This essay is follow-up to a previous entry, the second in what may become a series of unpublished but very real results.
For those of you who have downloaded and read Kevin’s thesis, you will have noticed that much effort was expended in characterizing an unusual inhibitor of poly(A) polymerase. Kevin started in my lab in the days before the Arabidopsis genome was completed; in those days, my lab was committed to pursuing biochemical approaches to understand polyadenylation. Unfortunately, it was not possible to observed authentic processing and polyadenylation activity in a plant-derived nuclear extract. (The reasons for this remain unknown, to this day. Quinn Li’s group has succeeded in detecting processing in an Arabidopsis extract, but even in this case the processed RNAs are not polyadenylated by endogenous poly(A) polymerase.) However, it had been reported, in the mammalian and yeast literature, that one or more polyadenylation factor subcomplexes could inhibit the non-specific activity of poly(A) polymerase. The latter is an enzyme that can be detected, assayed, and purified from plant sources. Thus, it made sense to use the inhibition of this activity as a sort of assay for other polyadenylation factors.
This was where Kevin started. Sure enough, he was able to identify a very effective inhibitor of poly(A) polymerase. After ruling out trivial explanations (it wasn’t a nuclease or protease), he pressed on to purify the inhibitor, with the goal of obtaining DNA clones that encoded the inhibitor (or its subunits). One of the components that copurified with the inhibitor was an interesting variant of histone H1.
In addition to showing that the inhibitor was not a nuclease or protease, Kevin tested the efefcts of proteases and nucleases on the activity of the inhibitor. Not suprisingly, it was sensitive to protease treatment; this showed that it is a protein. However, the inhibitor was also sensitive to nuclease treatment, suggesting a role for RNA in its activity. Kevin isolated nucleic acids from the purified enzyme (in those days, this meant phenol extraction and ethanol precipitation), end-labelled anything that came out, and analyze things on sequencing gels. Surprisingly, what he found was a population of one or more small RNA species. The figure from his thesis:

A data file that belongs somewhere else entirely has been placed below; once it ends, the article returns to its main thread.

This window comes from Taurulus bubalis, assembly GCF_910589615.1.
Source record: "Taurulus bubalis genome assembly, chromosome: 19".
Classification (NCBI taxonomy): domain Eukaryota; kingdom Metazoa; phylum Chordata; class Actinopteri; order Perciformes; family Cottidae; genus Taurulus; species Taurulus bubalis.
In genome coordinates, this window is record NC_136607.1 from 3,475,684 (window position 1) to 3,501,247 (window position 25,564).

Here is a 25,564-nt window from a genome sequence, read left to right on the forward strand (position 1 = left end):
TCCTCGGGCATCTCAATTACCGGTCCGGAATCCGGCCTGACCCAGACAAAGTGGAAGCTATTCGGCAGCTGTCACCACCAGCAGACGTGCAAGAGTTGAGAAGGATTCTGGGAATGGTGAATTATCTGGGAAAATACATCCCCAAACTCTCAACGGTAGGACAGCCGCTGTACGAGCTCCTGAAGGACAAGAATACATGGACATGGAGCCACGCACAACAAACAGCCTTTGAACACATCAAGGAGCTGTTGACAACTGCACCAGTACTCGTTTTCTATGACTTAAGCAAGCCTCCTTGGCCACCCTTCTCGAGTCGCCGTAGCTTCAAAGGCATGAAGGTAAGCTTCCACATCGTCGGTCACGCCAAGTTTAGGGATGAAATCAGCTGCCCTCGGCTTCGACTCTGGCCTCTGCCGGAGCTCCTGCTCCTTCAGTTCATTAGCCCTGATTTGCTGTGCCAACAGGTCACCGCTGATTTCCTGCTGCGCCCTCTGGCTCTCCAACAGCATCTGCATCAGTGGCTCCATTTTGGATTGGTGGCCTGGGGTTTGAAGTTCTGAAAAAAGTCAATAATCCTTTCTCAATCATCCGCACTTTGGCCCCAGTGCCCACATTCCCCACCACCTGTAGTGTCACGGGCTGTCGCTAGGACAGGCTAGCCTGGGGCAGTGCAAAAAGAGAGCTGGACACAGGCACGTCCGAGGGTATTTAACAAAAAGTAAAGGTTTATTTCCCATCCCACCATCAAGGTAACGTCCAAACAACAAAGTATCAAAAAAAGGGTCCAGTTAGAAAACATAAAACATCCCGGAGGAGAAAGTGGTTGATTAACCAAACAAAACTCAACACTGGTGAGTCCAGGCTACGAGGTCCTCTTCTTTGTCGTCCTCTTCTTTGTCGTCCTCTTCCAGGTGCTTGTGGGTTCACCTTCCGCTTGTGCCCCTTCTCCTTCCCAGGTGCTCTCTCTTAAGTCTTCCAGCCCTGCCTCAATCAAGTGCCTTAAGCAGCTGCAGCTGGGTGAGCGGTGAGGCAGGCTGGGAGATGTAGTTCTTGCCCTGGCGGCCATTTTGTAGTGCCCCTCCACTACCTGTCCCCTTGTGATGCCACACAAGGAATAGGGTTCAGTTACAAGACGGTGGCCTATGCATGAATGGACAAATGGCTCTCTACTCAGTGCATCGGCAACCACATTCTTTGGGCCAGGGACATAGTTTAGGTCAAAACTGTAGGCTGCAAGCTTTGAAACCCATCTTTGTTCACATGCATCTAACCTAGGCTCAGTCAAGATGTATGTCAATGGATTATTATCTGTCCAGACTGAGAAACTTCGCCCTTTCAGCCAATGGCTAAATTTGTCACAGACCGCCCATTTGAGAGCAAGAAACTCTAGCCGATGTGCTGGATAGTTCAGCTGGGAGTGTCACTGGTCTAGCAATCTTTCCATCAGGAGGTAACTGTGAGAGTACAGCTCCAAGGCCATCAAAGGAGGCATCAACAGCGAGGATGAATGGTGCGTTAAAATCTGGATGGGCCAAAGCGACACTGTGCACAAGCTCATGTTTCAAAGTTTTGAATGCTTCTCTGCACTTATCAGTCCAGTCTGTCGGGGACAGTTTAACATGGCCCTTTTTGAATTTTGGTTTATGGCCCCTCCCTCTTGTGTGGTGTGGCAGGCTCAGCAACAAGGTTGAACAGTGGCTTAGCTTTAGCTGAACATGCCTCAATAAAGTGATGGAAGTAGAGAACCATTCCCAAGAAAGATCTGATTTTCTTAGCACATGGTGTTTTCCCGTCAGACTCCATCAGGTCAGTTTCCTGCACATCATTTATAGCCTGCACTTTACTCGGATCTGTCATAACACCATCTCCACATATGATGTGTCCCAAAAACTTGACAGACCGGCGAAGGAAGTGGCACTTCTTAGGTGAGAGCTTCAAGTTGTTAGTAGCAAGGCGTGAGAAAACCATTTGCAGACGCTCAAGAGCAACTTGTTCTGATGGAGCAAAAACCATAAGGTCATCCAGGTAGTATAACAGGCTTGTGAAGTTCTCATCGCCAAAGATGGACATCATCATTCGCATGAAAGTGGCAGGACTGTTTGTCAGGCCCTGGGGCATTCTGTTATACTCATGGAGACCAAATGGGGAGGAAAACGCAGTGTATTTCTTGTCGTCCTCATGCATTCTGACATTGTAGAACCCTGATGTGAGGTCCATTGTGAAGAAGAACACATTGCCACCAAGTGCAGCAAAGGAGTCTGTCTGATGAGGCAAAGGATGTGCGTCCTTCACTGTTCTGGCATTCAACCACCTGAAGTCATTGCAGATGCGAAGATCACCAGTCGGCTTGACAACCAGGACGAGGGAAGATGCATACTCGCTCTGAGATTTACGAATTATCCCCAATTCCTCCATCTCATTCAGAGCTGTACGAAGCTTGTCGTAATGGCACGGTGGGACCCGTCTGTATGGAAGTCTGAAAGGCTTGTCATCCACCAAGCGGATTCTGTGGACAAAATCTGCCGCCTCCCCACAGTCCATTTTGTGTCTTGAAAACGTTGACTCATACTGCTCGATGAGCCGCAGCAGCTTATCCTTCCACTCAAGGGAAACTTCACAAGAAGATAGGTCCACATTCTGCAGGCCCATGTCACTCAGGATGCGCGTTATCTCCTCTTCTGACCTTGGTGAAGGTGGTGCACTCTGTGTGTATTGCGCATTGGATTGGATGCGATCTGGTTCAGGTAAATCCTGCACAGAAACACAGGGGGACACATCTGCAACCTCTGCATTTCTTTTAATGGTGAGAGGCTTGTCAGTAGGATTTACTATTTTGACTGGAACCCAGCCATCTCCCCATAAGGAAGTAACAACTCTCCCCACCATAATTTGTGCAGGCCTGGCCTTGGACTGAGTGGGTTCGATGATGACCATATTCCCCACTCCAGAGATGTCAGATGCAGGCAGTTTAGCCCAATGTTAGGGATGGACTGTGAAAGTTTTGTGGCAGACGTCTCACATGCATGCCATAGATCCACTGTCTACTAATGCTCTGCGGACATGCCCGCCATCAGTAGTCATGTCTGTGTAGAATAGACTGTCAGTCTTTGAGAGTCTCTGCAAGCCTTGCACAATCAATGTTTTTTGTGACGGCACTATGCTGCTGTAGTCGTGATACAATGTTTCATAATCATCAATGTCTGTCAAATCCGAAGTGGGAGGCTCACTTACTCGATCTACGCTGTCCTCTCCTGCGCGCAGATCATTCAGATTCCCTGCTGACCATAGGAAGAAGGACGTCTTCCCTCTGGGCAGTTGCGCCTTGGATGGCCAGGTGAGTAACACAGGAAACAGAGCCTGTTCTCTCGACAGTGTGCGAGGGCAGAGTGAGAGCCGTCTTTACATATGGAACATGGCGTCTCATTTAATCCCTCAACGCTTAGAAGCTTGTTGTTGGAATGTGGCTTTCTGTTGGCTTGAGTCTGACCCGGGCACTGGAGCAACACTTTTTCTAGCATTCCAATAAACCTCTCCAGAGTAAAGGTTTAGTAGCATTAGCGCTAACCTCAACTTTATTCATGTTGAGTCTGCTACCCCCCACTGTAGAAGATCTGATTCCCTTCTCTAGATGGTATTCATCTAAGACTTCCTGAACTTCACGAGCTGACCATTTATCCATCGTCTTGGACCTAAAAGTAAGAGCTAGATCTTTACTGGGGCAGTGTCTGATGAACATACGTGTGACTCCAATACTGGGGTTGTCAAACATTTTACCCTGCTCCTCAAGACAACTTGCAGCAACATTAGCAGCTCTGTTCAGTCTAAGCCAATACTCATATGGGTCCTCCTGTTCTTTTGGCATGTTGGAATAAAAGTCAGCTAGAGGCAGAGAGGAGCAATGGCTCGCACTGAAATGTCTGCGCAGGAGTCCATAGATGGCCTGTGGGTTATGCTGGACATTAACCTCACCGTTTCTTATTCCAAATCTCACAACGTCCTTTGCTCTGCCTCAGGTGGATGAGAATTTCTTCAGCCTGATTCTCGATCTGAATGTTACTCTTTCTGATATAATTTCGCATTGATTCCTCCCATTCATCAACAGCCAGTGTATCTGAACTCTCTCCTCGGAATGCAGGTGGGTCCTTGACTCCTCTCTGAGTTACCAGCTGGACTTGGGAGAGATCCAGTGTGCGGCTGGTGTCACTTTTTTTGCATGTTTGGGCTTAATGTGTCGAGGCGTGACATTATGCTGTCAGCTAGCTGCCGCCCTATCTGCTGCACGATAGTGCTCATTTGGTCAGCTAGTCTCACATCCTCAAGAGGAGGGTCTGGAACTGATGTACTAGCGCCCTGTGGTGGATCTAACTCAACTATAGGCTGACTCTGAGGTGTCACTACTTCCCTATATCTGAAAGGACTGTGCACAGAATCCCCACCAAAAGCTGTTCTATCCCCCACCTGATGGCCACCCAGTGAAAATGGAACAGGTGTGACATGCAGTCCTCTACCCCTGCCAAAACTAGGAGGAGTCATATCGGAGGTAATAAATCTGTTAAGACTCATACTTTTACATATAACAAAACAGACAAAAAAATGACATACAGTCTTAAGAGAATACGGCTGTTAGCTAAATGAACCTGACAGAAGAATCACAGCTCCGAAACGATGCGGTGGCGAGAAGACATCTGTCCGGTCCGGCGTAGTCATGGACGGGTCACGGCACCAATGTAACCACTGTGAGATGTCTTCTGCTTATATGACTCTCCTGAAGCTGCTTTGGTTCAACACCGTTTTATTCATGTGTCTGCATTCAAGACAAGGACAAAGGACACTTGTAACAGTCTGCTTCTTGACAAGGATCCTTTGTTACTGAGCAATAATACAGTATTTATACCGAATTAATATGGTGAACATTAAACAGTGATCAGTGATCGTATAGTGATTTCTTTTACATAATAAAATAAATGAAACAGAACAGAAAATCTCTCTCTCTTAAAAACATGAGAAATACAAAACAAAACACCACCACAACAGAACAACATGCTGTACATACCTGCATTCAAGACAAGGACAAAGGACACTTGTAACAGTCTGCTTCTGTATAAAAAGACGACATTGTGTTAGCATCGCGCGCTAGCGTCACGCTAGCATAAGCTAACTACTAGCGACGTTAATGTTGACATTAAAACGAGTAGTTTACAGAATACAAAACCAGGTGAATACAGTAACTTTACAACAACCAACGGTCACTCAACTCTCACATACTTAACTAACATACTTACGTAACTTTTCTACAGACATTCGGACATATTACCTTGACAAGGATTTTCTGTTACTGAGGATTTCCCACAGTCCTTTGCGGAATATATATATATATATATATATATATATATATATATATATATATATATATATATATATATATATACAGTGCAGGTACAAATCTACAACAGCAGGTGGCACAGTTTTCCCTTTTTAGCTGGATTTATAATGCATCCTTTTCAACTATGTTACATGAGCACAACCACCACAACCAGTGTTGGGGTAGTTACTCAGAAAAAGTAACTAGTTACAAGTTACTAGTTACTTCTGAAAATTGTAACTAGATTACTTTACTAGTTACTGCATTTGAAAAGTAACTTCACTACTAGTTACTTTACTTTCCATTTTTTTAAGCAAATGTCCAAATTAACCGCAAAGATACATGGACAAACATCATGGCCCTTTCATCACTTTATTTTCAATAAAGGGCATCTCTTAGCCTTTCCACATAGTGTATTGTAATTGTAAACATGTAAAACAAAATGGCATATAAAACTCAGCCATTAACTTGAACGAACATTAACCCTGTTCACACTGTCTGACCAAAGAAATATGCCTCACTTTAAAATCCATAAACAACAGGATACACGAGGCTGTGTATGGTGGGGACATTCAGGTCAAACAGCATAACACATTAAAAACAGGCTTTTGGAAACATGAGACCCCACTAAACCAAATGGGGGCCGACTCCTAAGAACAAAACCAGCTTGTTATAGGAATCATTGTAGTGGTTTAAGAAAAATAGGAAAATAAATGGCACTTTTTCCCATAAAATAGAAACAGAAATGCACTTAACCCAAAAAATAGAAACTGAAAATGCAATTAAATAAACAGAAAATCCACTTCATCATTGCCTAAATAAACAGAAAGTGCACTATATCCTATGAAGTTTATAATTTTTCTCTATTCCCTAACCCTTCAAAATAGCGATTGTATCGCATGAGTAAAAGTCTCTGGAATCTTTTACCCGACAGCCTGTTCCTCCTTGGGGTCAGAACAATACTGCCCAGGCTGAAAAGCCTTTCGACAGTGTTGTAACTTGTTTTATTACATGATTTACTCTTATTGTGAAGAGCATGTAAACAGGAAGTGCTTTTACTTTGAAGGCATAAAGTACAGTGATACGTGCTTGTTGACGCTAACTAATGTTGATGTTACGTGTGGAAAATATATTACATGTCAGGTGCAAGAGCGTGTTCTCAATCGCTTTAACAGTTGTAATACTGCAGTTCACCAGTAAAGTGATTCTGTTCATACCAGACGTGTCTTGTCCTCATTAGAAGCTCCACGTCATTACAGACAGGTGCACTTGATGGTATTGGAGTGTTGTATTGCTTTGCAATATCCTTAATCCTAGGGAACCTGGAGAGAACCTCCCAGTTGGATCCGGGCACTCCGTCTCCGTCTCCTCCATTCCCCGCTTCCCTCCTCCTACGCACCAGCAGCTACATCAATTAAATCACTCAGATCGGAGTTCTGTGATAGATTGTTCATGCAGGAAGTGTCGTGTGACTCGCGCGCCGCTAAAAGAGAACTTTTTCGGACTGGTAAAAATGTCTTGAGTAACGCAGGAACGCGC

(The inhibitor was called PPF-B.) Because U1 snRNP was known at the time to inhibit poly(A) polymerase, Kevin also did some northerns that showed that the inhibitor was devoid of U1 snRNA. The unknown RNA in the PPF-B preparation was clearly larger than the stable RNAs seen in nuclear extracts (“extract” in the figure), and to this date has not been identified.
There’s more to this story in his thesis. What remains curious (and, as is the case with the connection with H1, incites the overactive imagination) is the association of a small RNA (but NOT an siRNA or miRNA, since it is far too large) with poly(A) polymerase inhibitory activity. Kevin did not follow-up on this, since the “end of the tunnel” for this project seemed years away. So he instead turned his attention to the Arabidopsis ortholog of Fip1p, an effort that resulted in a nice thesis chapter and an interesting JBC paper. The large RNA associated with the inhibitor still lurks in the back of my mind, but so far no obvious explanation has jumped out of the literature. Maybe someone reading this will be inspired to ….
How very interesting! These days, when RNA sequencing (even high-throughput sequencing) is no longer prohibitively expensive, it might be worth revisiting this small(ish) RNA.